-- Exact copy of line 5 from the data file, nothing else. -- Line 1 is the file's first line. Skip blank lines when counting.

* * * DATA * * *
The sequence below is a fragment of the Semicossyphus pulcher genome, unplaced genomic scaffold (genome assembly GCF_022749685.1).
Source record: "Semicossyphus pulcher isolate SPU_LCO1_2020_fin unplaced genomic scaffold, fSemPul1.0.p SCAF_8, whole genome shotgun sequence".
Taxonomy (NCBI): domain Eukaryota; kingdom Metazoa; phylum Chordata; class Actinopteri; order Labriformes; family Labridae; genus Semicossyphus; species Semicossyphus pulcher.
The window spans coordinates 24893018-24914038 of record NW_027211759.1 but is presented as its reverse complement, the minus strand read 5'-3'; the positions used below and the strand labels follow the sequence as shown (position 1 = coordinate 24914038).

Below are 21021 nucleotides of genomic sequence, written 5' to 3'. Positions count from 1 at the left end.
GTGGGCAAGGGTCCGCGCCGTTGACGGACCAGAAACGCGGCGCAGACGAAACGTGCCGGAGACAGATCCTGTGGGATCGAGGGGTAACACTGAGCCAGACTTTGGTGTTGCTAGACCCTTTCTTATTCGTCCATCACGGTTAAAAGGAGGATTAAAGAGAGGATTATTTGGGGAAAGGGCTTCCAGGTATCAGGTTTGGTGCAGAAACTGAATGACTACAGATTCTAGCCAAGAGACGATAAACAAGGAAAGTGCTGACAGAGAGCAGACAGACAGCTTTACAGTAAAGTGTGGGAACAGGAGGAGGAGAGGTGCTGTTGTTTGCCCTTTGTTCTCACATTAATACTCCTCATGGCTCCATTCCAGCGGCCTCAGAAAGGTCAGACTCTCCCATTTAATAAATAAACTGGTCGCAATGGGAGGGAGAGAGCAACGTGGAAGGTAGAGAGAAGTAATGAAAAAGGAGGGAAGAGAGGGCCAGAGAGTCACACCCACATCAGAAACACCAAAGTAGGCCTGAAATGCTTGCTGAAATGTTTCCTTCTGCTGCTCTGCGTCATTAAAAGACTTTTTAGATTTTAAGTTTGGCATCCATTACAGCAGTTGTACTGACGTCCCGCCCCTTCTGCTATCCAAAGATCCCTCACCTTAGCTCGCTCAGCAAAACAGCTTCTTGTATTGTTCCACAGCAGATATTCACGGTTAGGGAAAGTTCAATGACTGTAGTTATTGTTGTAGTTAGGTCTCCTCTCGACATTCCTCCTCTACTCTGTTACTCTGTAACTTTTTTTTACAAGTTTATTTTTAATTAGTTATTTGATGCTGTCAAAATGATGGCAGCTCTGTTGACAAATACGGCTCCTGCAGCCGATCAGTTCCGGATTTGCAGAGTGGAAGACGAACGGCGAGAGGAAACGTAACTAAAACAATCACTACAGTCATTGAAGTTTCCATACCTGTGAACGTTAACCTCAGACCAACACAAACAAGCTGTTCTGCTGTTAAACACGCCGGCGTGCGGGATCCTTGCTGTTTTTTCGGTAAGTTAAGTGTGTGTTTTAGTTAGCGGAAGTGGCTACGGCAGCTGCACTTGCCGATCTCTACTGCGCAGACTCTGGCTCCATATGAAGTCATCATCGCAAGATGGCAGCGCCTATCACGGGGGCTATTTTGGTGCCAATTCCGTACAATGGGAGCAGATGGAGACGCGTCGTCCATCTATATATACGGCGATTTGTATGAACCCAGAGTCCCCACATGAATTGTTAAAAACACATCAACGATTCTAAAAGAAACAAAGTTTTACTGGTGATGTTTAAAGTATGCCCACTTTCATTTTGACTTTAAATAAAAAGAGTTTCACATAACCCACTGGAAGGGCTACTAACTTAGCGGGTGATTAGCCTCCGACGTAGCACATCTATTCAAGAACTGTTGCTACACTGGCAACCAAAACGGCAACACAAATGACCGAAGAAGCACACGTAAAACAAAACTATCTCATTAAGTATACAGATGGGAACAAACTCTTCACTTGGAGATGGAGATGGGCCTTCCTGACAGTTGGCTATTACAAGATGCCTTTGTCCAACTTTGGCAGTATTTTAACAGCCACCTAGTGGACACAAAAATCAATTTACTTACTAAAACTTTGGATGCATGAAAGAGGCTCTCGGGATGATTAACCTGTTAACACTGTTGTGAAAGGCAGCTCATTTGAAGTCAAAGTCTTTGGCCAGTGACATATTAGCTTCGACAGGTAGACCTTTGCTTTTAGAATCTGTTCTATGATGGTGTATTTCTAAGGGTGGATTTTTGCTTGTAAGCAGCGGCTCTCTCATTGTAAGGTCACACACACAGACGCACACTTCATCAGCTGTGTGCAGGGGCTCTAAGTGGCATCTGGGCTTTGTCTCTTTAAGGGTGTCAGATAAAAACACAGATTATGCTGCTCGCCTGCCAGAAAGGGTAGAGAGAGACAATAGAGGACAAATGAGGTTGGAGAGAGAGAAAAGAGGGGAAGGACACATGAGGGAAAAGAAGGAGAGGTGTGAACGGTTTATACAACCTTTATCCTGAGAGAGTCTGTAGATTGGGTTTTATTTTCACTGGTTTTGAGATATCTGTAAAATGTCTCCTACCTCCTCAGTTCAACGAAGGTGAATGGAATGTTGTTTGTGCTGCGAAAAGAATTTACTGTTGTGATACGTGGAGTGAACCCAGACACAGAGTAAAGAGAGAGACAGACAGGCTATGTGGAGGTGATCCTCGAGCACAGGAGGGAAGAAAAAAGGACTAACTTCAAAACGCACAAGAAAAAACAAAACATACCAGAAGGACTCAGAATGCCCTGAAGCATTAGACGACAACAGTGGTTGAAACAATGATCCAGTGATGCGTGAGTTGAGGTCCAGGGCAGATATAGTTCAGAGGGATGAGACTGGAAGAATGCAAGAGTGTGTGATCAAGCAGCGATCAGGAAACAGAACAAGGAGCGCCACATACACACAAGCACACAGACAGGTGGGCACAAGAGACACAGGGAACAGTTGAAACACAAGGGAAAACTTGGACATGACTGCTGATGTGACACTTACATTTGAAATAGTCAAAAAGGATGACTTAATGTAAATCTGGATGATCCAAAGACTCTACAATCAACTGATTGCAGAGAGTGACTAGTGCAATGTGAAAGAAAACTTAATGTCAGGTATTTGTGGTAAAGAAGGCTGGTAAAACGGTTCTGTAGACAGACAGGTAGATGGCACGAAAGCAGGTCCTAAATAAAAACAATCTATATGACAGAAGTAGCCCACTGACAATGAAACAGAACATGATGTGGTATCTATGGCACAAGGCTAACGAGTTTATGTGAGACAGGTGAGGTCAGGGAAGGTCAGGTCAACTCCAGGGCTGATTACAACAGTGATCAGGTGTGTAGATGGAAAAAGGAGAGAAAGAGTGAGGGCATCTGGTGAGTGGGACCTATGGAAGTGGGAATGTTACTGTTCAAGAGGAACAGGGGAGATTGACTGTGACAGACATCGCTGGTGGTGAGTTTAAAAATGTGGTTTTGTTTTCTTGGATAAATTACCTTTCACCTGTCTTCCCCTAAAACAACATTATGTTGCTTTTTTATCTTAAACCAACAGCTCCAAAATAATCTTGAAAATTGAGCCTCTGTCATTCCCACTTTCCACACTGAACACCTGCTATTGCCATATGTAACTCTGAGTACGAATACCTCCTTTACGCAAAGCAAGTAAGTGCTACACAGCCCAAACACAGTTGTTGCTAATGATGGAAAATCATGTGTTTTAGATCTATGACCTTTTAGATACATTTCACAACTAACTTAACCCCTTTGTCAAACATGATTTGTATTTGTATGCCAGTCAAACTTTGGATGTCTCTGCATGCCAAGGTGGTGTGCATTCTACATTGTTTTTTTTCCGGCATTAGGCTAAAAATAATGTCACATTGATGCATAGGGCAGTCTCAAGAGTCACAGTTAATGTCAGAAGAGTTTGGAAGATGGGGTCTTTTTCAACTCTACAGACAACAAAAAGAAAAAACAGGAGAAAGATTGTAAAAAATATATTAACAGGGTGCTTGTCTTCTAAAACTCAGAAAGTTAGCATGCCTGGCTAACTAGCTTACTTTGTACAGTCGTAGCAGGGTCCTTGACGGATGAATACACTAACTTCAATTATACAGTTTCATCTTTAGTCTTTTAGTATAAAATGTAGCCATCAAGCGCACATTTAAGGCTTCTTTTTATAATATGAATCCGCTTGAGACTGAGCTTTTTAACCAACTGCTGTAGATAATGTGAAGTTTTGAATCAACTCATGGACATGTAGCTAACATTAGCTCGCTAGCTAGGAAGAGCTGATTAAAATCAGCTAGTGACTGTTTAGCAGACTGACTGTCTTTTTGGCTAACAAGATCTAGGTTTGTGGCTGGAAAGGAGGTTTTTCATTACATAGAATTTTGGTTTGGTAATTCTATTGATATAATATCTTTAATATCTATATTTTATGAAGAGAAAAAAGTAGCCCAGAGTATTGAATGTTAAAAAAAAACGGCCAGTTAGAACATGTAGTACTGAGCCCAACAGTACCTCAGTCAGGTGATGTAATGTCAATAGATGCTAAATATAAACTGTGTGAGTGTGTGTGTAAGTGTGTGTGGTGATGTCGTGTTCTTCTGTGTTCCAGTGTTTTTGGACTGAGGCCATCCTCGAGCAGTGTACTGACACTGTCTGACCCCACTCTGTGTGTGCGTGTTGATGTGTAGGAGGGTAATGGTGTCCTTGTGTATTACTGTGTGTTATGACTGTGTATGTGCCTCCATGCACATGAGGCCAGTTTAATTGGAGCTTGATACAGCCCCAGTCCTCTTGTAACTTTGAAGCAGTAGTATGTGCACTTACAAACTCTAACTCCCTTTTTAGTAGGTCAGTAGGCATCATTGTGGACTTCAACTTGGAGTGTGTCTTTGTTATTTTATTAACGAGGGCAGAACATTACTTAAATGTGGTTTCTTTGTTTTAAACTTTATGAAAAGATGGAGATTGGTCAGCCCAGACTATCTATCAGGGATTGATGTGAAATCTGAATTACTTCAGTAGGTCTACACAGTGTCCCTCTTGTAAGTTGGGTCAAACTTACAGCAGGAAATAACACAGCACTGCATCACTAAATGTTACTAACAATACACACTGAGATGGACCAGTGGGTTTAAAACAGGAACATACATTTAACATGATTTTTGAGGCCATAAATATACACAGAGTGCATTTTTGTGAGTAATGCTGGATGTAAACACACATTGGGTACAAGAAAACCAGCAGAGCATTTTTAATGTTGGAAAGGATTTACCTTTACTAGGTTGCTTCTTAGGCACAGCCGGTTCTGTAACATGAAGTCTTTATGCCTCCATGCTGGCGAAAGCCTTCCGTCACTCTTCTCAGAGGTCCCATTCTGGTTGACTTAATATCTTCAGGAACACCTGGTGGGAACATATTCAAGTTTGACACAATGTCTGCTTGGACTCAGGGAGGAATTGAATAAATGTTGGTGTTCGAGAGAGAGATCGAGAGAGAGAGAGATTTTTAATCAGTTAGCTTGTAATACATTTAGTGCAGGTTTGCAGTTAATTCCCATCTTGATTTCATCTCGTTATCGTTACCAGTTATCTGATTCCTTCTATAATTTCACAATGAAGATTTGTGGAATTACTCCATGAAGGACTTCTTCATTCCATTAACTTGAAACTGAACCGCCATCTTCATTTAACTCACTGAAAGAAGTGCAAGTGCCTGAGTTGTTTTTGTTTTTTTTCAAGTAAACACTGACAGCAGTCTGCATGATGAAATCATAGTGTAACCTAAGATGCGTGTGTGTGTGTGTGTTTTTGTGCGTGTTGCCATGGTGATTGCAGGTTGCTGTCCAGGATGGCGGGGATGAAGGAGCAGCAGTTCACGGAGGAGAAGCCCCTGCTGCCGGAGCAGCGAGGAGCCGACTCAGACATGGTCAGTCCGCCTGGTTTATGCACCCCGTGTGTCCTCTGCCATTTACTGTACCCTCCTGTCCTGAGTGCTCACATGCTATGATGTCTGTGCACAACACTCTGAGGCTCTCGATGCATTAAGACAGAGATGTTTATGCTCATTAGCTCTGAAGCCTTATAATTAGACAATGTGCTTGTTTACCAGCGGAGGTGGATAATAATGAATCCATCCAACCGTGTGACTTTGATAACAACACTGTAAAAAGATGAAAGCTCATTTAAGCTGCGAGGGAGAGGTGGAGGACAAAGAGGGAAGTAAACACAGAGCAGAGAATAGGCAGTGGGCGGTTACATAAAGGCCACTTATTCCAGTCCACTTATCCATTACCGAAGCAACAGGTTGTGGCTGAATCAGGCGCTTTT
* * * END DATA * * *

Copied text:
Below are 21021 nucleotides of genomic sequence, written 5' to 3'. Positions count from 1 at the left end.